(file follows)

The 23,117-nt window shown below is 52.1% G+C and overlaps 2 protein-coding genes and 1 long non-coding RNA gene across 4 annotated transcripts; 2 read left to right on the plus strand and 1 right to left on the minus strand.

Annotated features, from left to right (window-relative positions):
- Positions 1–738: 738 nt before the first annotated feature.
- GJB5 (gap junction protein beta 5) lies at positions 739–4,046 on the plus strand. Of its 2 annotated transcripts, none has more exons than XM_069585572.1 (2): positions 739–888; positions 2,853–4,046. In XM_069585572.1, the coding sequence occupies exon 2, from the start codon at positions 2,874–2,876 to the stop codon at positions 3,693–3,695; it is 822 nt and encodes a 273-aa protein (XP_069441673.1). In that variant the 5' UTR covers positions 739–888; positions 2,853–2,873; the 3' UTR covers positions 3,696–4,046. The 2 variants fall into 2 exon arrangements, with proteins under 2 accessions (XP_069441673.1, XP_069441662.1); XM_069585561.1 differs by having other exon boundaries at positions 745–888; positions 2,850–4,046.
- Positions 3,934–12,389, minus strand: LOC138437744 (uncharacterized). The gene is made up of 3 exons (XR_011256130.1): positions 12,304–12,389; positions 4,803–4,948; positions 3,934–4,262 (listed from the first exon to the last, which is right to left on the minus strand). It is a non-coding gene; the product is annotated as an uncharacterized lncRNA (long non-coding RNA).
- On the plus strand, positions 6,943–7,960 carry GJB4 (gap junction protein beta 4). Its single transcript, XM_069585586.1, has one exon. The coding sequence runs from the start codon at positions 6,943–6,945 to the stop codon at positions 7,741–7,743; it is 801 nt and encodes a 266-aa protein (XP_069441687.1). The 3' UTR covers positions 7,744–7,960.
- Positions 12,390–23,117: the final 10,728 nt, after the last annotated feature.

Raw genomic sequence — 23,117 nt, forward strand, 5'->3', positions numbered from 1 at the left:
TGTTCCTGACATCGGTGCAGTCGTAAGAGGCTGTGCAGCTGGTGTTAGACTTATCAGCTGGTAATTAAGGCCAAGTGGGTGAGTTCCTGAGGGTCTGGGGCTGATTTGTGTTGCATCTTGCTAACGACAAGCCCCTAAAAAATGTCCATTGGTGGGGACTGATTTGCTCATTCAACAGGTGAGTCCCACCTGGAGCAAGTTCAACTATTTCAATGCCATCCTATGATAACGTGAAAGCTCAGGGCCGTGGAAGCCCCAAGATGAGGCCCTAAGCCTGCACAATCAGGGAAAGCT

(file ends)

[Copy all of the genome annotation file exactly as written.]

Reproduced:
The 23,117-nt window shown below is 52.1% G+C and overlaps 2 protein-coding genes and 1 long non-coding RNA gene across 4 annotated transcripts; 2 read left to right on the plus strand and 1 right to left on the minus strand.

Annotated features, from left to right (window-relative positions):
- Positions 1–738: 738 nt before the first annotated feature.
- GJB5 (gap junction protein beta 5) lies at positions 739–4,046 on the plus strand. Of its 2 annotated transcripts, none has more exons than XM_069585572.1 (2): positions 739–888; positions 2,853–4,046. In XM_069585572.1, the coding sequence occupies exon 2, from the start codon at positions 2,874–2,876 to the stop codon at positions 3,693–3,695; it is 822 nt and encodes a 273-aa protein (XP_069441673.1). In that variant the 5' UTR covers positions 739–888; positions 2,853–2,873; the 3' UTR covers positions 3,696–4,046. The 2 variants fall into 2 exon arrangements, with proteins under 2 accessions (XP_069441673.1, XP_069441662.1); XM_069585561.1 differs by having other exon boundaries at positions 745–888; positions 2,850–4,046.
- Positions 3,934–12,389, minus strand: LOC138437744 (uncharacterized). The gene is made up of 3 exons (XR_011256130.1): positions 12,304–12,389; positions 4,803–4,948; positions 3,934–4,262 (listed from the first exon to the last, which is right to left on the minus strand). It is a non-coding gene; the product is annotated as an uncharacterized lncRNA (long non-coding RNA).
- On the plus strand, positions 6,943–7,960 carry GJB4 (gap junction protein beta 4). Its single transcript, XM_069585586.1, has one exon. The coding sequence runs from the start codon at positions 6,943–6,945 to the stop codon at positions 7,741–7,743; it is 801 nt and encodes a 266-aa protein (XP_069441687.1). The 3' UTR covers positions 7,744–7,960.
- Positions 12,390–23,117: the final 10,728 nt, after the last annotated feature.

Raw genomic sequence — 23,117 nt, forward strand, 5'->3', positions numbered from 1 at the left:
TGTTCCTGACATCGGTGCAGTCGTAAGAGGCTGTGCAGCTGGTGTTAGACTTATCAGCTGGTAATTAAGGCCAAGTGGGTGAGTTCCTGAGGGTCTGGGGCTGATTTGTGTTGCATCTTGCTAACGACAAGCCCCTAAAAAATGTCCATTGGTGGGGACTGATTTGCTCATTCAACAGGTGAGTCCCACCTGGAGCAAGTTCAACTATTTCAATGCCATCCTATGATAACGTGAAAGCTCAGGGCCGTGGAAGCCCCAAGATGAGGCCCTAAGCCTGCACAATCAGGGAAAGCT